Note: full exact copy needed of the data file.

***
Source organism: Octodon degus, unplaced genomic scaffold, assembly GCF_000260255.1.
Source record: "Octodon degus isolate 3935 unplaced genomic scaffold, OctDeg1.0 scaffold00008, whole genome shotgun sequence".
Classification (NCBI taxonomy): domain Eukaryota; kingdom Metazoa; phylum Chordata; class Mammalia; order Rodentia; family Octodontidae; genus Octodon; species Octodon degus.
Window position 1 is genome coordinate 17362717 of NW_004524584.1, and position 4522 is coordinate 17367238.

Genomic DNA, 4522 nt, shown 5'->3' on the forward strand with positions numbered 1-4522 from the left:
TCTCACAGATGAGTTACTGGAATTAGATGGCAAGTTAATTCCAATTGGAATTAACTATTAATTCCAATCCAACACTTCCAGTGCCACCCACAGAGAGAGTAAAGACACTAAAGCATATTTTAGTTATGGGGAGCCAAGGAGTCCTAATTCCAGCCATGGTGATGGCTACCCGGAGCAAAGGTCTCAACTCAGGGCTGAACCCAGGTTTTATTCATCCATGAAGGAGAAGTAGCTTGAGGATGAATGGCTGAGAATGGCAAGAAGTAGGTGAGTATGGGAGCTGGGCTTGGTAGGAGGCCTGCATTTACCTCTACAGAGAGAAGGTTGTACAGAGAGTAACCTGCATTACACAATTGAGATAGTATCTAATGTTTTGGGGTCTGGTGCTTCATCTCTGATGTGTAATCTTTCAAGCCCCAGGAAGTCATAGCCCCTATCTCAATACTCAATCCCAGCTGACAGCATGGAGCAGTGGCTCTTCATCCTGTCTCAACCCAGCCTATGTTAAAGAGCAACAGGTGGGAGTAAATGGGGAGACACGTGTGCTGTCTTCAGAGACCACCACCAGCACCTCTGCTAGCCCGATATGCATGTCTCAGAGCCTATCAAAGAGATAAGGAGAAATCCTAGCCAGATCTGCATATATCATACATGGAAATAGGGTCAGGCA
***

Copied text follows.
Source organism: Octodon degus, unplaced genomic scaffold, assembly GCF_000260255.1.
Source record: "Octodon degus isolate 3935 unplaced genomic scaffold, OctDeg1.0 scaffold00008, whole genome shotgun sequence".
Classification (NCBI taxonomy): domain Eukaryota; kingdom Metazoa; phylum Chordata; class Mammalia; order Rodentia; family Octodontidae; genus Octodon; species Octodon degus.
Window position 1 is genome coordinate 17362717 of NW_004524584.1, and position 4522 is coordinate 17367238.

Genomic DNA, 4522 nt, shown 5'->3' on the forward strand with positions numbered 1-4522 from the left:
TCTCACAGATGAGTTACTGGAATTAGATGGCAAGTTAATTCCAATTGGAATTAACTATTAATTCCAATCCAACACTTCCAGTGCCACCCACAGAGAGAGTAAAGACACTAAAGCATATTTTAGTTATGGGGAGCCAAGGAGTCCTAATTCCAGCCATGGTGATGGCTACCCGGAGCAAAGGTCTCAACTCAGGGCTGAACCCAGGTTTTATTCATCCATGAAGGAGAAGTAGCTTGAGGATGAATGGCTGAGAATGGCAAGAAGTAGGTGAGTATGGGAGCTGGGCTTGGTAGGAGGCCTGCATTTACCTCTACAGAGAGAAGGTTGTACAGAGAGTAACCTGCATTACACAATTGAGATAGTATCTAATGTTTTGGGGTCTGGTGCTTCATCTCTGATGTGTAATCTTTCAAGCCCCAGGAAGTCATAGCCCCTATCTCAATACTCAATCCCAGCTGACAGCATGGAGCAGTGGCTCTTCATCCTGTCTCAACCCAGCCTATGTTAAAGAGCAACAGGTGGGAGTAAATGGGGAGACACGTGTGCTGTCTTCAGAGACCACCACCAGCACCTCTGCTAGCCCGATATGCATGTCTCAGAGCCTATCAAAGAGATAAGGAGAAATCCTAGCCAGATCTGCATATATCATACATGGAAATAGGGTCAGGCA